Wesley Snipes is continuing his fight to have his three misdemeanor convictions for not filing federal tax returns overturned. Regardless of the eventual legal ruling, this will be his last shot. He's taking his case, he hopes, to the U.S. Supreme Court.
The basis of Snipes' appeal is his claim, in a 49-page petition filed by his attorneys, that he was tried in the wrong place and that prosecutors should have been forced to meet a higher standard of proof on that point. The Constitution’s Bill of Rights says criminal cases must be brought in the judicial district where the alleged offense was committed.
Even before his tax trial began back in 2008, Snipes contended it shouldn't have been held in Florida. The actor's appeals petition contends that Snipes was a resident of New York, New Jersey or California during the tax years that were in question during his trial. The document also says that Snipes had not lived in Florida since childhood and spent almost no time there since.
However, federal prosecutors pointed to Snipes' ownership of a house in Windermere, Fla., and noted that he listed Florida as a residence on various official forms. Snipes also signed a document connected with the "tax protester" movement that he embraced in claiming a homestead exemption as a "citizen of the Republic State of Florida."
Legal experts say there's little chance that the Supreme Court will agree to hear Snipes' appeal. Less than 1 percent of such requests, known as writ of certiorari, are accepted.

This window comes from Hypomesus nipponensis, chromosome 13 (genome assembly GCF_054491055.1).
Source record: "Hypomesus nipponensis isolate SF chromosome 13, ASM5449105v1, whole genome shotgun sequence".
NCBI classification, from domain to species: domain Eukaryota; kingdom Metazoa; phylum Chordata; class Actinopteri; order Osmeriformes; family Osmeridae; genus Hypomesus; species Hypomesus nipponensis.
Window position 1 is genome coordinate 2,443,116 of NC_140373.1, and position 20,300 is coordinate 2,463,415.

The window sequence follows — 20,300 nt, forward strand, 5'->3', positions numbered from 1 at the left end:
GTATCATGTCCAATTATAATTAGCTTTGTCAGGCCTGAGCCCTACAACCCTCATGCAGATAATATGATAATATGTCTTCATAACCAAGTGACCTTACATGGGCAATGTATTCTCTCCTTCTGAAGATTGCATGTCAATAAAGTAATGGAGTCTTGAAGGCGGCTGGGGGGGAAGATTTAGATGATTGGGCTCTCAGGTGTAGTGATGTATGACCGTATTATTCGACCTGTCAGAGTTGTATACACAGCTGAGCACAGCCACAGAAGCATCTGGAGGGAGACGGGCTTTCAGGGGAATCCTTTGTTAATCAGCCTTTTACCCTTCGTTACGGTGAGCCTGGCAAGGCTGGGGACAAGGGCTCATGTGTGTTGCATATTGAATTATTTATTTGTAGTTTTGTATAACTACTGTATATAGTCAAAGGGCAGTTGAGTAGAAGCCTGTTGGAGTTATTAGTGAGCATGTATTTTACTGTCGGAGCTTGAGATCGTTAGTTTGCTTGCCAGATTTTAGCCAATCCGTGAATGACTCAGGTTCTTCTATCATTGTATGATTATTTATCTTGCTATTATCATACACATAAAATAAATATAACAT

So it's likely that Snipes will stay in the minimum security prison in Pennsylvania where he's serving out his three years for not sending the Internal Revenue Service tax returns for 1999, 2000 and 2001. He was acquitted of more serious felony charges of conspiracy to commit tax fraud.
Of course, Snipes could have saved himself a lot of grief, not to mention court fees, if he'd just hired a good tax advisor in the first place. During his trial, he argued that he simply did what his financial counselors advised.
Sorry, but those "I'm a victim" and "everyone is doing it" excuses rarely work, even for Hollywood stars. And they definitely don't qualify as legitimate reasons to avoid your tax obligations.
So settle in, Wesley. You're probably going to be stuck in the McKean Federal Correctional Institute in Bradford, Pa., until your scheduled July 19, 2013, release date.